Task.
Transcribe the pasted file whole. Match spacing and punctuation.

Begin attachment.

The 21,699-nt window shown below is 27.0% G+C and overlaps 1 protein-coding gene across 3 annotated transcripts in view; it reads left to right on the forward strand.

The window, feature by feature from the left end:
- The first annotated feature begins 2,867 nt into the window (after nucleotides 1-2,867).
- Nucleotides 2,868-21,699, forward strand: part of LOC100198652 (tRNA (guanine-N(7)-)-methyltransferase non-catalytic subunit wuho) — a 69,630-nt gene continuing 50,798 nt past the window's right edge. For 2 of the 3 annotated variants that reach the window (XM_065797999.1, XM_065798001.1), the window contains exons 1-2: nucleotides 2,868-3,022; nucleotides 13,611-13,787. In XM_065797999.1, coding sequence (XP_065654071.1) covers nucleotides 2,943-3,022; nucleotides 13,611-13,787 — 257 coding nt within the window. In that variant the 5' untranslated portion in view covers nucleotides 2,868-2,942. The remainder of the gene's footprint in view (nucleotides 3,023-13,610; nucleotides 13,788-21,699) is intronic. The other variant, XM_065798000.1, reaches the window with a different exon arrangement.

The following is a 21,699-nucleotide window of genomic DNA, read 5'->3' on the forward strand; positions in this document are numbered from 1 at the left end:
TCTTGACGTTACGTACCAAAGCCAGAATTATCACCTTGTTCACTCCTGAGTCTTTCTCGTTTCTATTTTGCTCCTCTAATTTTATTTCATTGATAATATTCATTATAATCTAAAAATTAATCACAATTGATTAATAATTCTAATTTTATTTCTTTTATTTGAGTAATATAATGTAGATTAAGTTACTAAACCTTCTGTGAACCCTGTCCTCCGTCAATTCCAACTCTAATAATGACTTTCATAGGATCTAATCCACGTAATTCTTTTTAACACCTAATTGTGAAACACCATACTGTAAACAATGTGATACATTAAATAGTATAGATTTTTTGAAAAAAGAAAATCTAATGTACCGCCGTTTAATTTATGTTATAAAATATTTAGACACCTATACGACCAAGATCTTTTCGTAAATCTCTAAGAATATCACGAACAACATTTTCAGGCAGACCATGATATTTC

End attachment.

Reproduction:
The 21,699-nt window shown below is 27.0% G+C and overlaps 1 protein-coding gene across 3 annotated transcripts in view; it reads left to right on the forward strand.

The window, feature by feature from the left end:
- The first annotated feature begins 2,867 nt into the window (after nucleotides 1-2,867).
- Nucleotides 2,868-21,699, forward strand: part of LOC100198652 (tRNA (guanine-N(7)-)-methyltransferase non-catalytic subunit wuho) — a 69,630-nt gene continuing 50,798 nt past the window's right edge. For 2 of the 3 annotated variants that reach the window (XM_065797999.1, XM_065798001.1), the window contains exons 1-2: nucleotides 2,868-3,022; nucleotides 13,611-13,787. In XM_065797999.1, coding sequence (XP_065654071.1) covers nucleotides 2,943-3,022; nucleotides 13,611-13,787 — 257 coding nt within the window. In that variant the 5' untranslated portion in view covers nucleotides 2,868-2,942. The remainder of the gene's footprint in view (nucleotides 3,023-13,610; nucleotides 13,788-21,699) is intronic. The other variant, XM_065798000.1, reaches the window with a different exon arrangement.

The following is a 21,699-nucleotide window of genomic DNA, read 5'->3' on the forward strand; positions in this document are numbered from 1 at the left end:
TCTTGACGTTACGTACCAAAGCCAGAATTATCACCTTGTTCACTCCTGAGTCTTTCTCGTTTCTATTTTGCTCCTCTAATTTTATTTCATTGATAATATTCATTATAATCTAAAAATTAATCACAATTGATTAATAATTCTAATTTTATTTCTTTTATTTGAGTAATATAATGTAGATTAAGTTACTAAACCTTCTGTGAACCCTGTCCTCCGTCAATTCCAACTCTAATAATGACTTTCATAGGATCTAATCCACGTAATTCTTTTTAACACCTAATTGTGAAACACCATACTGTAAACAATGTGATACATTAAATAGTATAGATTTTTTGAAAAAAGAAAATCTAATGTACCGCCGTTTAATTTATGTTATAAAATATTTAGACACCTATACGACCAAGATCTTTTCGTAAATCTCTAAGAATATCACGAACAACATTTTCAGGCAGACCATGATATTTC